Trip report: China 2017

Bangkok and beyond, travel talk on all other places in Thailand and Southeast Asia.
SPONSORS: Bang Saphan Guide : Ban Krut Info : Hua Hin Taxi
User avatar
Bamboo Grove
Moderator
Moderator
Posts: 4884
Joined: Mon Jan 13, 2003 12:59 pm
Location: So Far From The Bamboo Grove

Re: Trip report: China 2017

Post by Bamboo Grove » Sat Aug 26, 2017 1:26 am

Food

Western fast food outlets have found their way to China as well. McDonalds, KFC’s etc where common and they seemed to be in every place I visited. I guess I should have known this but somehow I had thought that China wouldn’t have let them in. Of course there were plenty of Chinese fast food restaurants as well. I didn’t visit the western ones, except on my last weekend in China. I happened to see the famous or infamous Hooters and decided to go in to see what it was all about. Waste of time and waste of money: very average food for high price and the beer was expensive, too. The waitress tried to keep me company, a bit like in beer bars of Thailand but this isn’t for me anymore. So I gulped down my burger and beer and left the place in a hurry.

The Chinese fast food chains I visited every now and then but these too were very similar with each other. I understand, that they have to be like this as all fast food chains need to be convergent. Luckily, I started to find old China style restaurants which were not too expensive. These were small, most likely family run places, where the food (at least to me) tasted authentic. They were also not too expensive. Shanghai is the most expensive place in China so some restaurants had Finnish prices.

Anyway, I enjoy Chinese food and I was happy to find roast duck and goose in many places as well as several tofu dishes, which I like, too.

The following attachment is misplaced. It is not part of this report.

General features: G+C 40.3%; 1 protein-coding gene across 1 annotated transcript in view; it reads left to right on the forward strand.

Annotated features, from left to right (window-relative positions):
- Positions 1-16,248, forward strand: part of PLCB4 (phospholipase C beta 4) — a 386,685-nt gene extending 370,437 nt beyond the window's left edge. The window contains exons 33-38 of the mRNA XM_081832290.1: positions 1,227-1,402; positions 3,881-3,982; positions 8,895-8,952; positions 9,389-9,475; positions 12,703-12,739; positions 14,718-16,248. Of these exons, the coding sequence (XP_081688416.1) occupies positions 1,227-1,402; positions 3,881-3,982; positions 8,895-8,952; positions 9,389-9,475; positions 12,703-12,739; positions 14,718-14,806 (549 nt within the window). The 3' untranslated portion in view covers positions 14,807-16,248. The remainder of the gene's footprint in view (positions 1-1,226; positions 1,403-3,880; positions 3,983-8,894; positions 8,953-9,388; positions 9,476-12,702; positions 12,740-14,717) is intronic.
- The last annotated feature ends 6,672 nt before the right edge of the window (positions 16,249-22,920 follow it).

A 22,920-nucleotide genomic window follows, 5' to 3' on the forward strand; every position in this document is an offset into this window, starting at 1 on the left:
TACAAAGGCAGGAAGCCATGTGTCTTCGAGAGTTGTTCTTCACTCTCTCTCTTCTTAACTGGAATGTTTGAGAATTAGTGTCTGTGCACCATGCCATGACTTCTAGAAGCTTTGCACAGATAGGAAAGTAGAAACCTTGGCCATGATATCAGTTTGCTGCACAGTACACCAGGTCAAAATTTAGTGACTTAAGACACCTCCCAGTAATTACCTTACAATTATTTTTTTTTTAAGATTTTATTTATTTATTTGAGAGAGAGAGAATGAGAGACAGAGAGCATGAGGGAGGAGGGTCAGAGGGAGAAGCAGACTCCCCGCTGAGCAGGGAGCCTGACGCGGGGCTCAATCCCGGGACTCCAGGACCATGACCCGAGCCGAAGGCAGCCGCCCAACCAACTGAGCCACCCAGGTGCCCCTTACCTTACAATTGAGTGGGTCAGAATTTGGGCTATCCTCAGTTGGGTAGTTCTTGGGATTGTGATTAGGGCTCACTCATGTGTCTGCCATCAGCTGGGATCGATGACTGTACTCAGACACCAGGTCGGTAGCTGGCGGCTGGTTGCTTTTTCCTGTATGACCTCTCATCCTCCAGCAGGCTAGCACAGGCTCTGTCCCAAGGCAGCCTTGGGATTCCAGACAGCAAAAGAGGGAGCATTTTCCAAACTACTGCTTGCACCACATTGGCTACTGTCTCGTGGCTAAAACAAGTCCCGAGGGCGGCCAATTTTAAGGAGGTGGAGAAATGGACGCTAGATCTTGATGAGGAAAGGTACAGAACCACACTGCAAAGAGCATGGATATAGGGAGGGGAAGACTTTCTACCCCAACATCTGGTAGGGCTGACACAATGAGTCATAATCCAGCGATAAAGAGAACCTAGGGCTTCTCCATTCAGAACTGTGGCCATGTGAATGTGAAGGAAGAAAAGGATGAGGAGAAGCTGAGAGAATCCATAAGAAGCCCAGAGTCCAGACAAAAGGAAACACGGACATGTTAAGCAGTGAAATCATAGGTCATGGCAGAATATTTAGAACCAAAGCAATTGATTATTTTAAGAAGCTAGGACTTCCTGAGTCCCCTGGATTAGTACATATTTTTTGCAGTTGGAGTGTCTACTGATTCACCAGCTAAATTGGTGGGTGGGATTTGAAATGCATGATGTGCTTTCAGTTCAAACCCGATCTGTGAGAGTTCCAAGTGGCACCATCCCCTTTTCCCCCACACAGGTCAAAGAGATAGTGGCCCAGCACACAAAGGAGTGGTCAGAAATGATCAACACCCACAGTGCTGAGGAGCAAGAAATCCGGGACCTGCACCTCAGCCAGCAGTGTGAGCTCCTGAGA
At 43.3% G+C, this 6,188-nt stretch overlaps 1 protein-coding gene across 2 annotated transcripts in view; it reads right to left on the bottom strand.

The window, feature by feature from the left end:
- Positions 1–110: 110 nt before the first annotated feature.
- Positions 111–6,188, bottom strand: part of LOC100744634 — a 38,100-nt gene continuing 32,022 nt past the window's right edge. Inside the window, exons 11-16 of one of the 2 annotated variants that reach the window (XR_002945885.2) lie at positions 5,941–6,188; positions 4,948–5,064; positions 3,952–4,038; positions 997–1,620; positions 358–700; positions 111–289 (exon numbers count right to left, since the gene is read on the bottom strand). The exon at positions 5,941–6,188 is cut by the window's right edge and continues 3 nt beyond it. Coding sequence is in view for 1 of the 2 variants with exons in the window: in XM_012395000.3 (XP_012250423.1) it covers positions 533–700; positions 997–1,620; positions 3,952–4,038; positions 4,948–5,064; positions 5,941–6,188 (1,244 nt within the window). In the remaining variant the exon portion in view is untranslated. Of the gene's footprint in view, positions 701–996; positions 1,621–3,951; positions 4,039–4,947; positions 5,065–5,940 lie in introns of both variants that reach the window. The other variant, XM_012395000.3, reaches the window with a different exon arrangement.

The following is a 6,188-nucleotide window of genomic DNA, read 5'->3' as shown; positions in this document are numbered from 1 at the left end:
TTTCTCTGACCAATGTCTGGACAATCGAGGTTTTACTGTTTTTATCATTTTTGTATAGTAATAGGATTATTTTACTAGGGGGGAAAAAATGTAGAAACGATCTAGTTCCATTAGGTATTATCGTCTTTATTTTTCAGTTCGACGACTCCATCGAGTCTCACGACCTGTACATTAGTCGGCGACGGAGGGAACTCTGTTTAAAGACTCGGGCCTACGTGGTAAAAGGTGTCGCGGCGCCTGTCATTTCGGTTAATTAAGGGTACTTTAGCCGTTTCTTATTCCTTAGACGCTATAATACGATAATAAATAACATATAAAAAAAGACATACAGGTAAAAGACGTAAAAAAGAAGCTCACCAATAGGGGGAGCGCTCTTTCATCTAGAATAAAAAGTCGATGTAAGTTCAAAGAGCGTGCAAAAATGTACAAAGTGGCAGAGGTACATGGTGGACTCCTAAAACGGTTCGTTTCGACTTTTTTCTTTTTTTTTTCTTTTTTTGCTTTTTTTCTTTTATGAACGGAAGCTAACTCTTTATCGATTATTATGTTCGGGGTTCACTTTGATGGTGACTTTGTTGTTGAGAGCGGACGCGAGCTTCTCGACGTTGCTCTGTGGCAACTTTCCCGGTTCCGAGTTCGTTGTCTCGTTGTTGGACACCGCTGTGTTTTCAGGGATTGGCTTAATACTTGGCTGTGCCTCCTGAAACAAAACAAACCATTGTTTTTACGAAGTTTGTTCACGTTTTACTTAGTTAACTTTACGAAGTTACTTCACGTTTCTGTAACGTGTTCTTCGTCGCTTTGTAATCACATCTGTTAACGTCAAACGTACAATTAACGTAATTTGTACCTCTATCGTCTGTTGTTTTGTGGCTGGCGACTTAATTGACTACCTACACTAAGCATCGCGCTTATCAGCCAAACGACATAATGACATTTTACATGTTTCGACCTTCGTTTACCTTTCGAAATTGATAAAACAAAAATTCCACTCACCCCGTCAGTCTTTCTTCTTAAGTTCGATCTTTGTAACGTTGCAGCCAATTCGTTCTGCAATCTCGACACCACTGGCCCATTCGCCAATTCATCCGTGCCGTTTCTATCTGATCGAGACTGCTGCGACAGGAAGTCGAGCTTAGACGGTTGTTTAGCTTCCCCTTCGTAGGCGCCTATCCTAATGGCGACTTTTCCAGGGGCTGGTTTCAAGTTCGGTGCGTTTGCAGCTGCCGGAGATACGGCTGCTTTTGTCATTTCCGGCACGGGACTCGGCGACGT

What really had changed in restaurants and shops was that instead of just tossing the change in front of you, they gave you your change in a very polite manner, with their both hands, the way old Chinese people in Thailand do.. Also the service had gone for better, not that many sulky faces in shops or restaurants, which used to be the standard, particularly in state run shops in my younger days. Not many people use cash or cards in China to pay their bills or shoppings any more, instead they use their mobile phones and apps to do this.
kanaa ja lihapullia.JPG
kanaa ja lihapullia.JPG (106.66 KiB) Viewed 387 times
Aubergine.JPG
Aubergine.JPG (127.63 KiB) Viewed 387 times
So Far From The Bamboo Grove
http://bamboogrovestories.blogspot.com/

oakdale160
Legend
Legend
Posts: 2903
Joined: Sat Jul 06, 2013 9:51 pm

Re: Trip report: China 2017

Post by oakdale160 » Sat Aug 26, 2017 9:30 am

Another change for the better is the decrease in the spitting. It used to be the men smoked and most of them were spitting. Now slightly less smoking and in Shanghai at least much less spitting.

User avatar
pharvey
Addict
Addict
Posts: 6455
Joined: Sat Aug 29, 2009 10:21 am
Location: Back in God's Country

Re: Trip report: China 2017

Post by pharvey » Sat Aug 26, 2017 1:34 pm

Bamboo Grove wrote:
Sat Aug 26, 2017 1:26 am
Food

Western fast food outlets have found their way to China as well. McDonalds, KFC’s etc where common and they seemed to be in every place I visited.
Around 1999/2000 from memory, the first McD's in Chongqing opened. Stupidly thought to give it a go - then saw the 500m odd long queue (well barging fest) ...... :shock: forgo my "snack" strangely enough!! Since then, they've opened up in their thousands around China. Did you see China's equivalent of KFC and it's logo? Classic...
Capture.PNG
Capture.PNG (83.86 KiB) Viewed 312 times
[EDIT] For me, the classic food/meal out was Chongqing's "Hot Pot" - silly hot, but a great time out with friends and a few cold beers!! :thumb:
oakdale160 wrote:
Sat Aug 26, 2017 9:30 am
Another change for the better is the decrease in the spitting. It used to be the men smoked and most of them were spitting. Now slightly less smoking and in Shanghai at least much less spitting.
Shanghai maybe, but certainly not in the majority of China. :banghead:


:cheers: :cheers:
"You've got to get your first tackle in early, even if it's late". Ray Gravell :wink:

User avatar
Bamboo Grove
Moderator
Moderator